Skip to comments.Andrew McCarthy Writes A Special Analysis for MAF (About Closing Gitmo)
Posted on 02/10/2009 5:51:42 PM PST by Syncro
This blog post is really special. We were doing the presser for our Gitmo ad and we really wanted and expert opinion so we asked Andrew McCarthy of National Review and he wrote us this amazing piece which gives us another perspective - this one coming from a policy expert - on Guantanamo Bay.
If the Guantanamo Detainees Are Transferred Into the U.S.
By Andrew C. McCarthy
At the moment, alien enemy combatants are being held by the military outside the territorial jurisdiction of the U.S. courts. Prior to 2004, that meant (a) the federal courts had no authority over the combatants, and (b) the combatants did not have any rights under the U.S. Constitution because they are not American citizens, they do not have any lawful immigration status in the United States, and they were not in the United States, where even illegal aliens are deemed to have some core constitutional rights.
In the 2004 case of Rasul v. Bush, the Supreme Court ruled that federal courts do have jurisdiction over the U.S. naval facility at Guantanamo Bay, Cuba. (Unique facts provide the U.S. with an unusual degree of de jure as well as de facto control over Guantanamo Bay. Consequently, it is not yet clear whether (a) the Courts ruling is peculiar to the military detention center in Cuba, or (b) the Courts logic will extend federal court jurisdiction to other places in the world where the U.S. government operates.)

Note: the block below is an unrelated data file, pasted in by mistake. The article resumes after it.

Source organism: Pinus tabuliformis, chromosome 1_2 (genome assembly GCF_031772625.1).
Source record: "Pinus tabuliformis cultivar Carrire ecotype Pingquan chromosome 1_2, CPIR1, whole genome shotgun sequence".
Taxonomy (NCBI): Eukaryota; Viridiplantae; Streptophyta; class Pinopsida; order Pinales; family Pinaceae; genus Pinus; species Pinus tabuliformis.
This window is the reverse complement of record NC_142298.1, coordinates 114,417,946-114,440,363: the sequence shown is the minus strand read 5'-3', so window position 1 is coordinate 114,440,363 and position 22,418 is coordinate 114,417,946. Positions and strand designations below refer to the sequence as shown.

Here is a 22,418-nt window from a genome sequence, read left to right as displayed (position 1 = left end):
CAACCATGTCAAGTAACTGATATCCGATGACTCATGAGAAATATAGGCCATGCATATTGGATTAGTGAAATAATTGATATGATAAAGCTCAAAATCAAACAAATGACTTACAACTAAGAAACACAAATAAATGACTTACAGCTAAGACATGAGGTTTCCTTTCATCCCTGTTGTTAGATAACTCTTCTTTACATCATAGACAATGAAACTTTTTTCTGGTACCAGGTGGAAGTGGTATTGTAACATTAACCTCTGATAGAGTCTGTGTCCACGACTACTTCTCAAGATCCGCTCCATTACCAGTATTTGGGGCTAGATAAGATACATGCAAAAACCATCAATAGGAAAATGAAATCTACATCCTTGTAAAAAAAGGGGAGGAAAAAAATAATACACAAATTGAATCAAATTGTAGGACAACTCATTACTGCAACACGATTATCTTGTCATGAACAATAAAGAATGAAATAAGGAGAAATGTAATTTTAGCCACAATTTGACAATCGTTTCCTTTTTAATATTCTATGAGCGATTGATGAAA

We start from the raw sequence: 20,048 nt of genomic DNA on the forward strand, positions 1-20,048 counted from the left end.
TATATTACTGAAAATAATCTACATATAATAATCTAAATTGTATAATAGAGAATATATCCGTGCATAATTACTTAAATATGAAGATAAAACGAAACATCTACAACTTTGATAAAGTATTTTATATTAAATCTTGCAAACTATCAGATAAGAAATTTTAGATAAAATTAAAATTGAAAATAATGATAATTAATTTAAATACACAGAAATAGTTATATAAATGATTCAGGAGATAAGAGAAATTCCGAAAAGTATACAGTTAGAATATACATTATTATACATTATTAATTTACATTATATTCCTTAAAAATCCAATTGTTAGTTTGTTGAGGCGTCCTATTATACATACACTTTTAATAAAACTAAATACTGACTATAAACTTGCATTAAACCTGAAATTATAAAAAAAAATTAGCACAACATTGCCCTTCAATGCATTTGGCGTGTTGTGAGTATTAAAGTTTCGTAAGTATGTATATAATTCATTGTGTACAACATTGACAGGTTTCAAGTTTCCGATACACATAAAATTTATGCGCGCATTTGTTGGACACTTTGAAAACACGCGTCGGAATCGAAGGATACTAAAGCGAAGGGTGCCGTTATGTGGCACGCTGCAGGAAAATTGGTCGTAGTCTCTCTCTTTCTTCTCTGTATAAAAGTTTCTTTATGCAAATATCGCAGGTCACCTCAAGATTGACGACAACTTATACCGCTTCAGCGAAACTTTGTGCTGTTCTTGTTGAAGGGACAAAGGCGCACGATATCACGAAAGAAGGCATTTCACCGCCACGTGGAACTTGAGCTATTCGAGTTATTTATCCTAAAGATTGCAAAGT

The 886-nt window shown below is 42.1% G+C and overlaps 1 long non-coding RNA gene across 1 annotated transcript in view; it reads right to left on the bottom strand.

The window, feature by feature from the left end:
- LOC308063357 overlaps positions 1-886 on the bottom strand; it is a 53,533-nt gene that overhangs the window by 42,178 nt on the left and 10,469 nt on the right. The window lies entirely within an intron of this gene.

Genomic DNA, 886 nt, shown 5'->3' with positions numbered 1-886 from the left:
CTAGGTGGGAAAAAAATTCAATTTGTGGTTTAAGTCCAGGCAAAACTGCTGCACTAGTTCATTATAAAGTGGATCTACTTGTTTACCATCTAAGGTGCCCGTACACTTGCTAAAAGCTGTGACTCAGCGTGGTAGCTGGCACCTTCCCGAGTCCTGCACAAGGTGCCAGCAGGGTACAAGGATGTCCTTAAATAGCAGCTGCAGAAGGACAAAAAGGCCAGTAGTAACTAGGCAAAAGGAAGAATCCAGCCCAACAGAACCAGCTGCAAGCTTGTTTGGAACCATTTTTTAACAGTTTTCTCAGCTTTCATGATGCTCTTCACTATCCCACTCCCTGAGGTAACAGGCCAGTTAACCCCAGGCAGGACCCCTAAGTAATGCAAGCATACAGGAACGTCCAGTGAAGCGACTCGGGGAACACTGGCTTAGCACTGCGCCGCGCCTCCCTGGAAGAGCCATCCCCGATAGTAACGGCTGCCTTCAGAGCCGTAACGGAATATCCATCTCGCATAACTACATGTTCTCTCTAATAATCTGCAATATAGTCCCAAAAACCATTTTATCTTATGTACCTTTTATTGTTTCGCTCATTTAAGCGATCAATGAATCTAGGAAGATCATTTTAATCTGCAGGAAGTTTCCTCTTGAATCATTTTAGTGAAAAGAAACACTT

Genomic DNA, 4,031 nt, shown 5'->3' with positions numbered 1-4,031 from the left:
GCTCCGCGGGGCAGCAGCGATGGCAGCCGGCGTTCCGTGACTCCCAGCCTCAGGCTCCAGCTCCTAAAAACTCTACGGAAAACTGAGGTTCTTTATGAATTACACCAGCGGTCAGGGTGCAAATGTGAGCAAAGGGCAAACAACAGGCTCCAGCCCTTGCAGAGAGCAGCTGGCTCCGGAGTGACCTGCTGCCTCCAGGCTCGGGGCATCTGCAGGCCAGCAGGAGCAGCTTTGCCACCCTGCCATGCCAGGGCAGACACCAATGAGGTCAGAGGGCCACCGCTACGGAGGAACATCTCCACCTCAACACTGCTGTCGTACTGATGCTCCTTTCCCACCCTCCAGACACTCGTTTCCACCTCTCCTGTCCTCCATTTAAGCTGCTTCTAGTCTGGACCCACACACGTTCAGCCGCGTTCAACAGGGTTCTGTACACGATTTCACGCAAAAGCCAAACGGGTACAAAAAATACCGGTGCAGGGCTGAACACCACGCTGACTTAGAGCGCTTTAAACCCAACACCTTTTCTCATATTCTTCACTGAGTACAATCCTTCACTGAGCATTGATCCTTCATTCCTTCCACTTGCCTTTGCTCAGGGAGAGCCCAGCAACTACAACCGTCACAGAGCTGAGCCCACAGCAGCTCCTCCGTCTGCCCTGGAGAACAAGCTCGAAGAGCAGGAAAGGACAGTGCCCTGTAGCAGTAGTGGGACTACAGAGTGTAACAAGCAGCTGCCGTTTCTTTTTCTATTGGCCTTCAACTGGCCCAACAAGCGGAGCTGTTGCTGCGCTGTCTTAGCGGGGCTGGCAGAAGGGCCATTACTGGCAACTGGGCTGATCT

In the 2008 case of Boumediene v. Bush, the Supreme Court ruled that detainees held by the military in Guantanamo Bay as alien enemy combatants are vested with the right to habeas corpus (i.e., the right to contest the legality of their detention in federal court) under the U.S. Constitution. It is not yet clear whether the Courts rationale means that (a) alien detainees have only the constitutional habeas right, or (b) alien detainees are vested with other constitutional rights as well.
The Boumediene case did not prescribe any procedure by which detainee challenges to detention should be resolved. In our system, it is generally the obligation of Congress to prescribe the rules and procedures that apply in proceedings before the federal courts. Yet, despite pleas for assistance by the Attorney General, Congress has failed to act. Indeed, it has failed even to enact legislation making it clear that those detained as alien enemy combatantsmany of whom have received terrorist training in al Qaeda-affiliated campsmay not be released in the United States in the event judges determine there is not enough evidence to hold them as enemy combatants.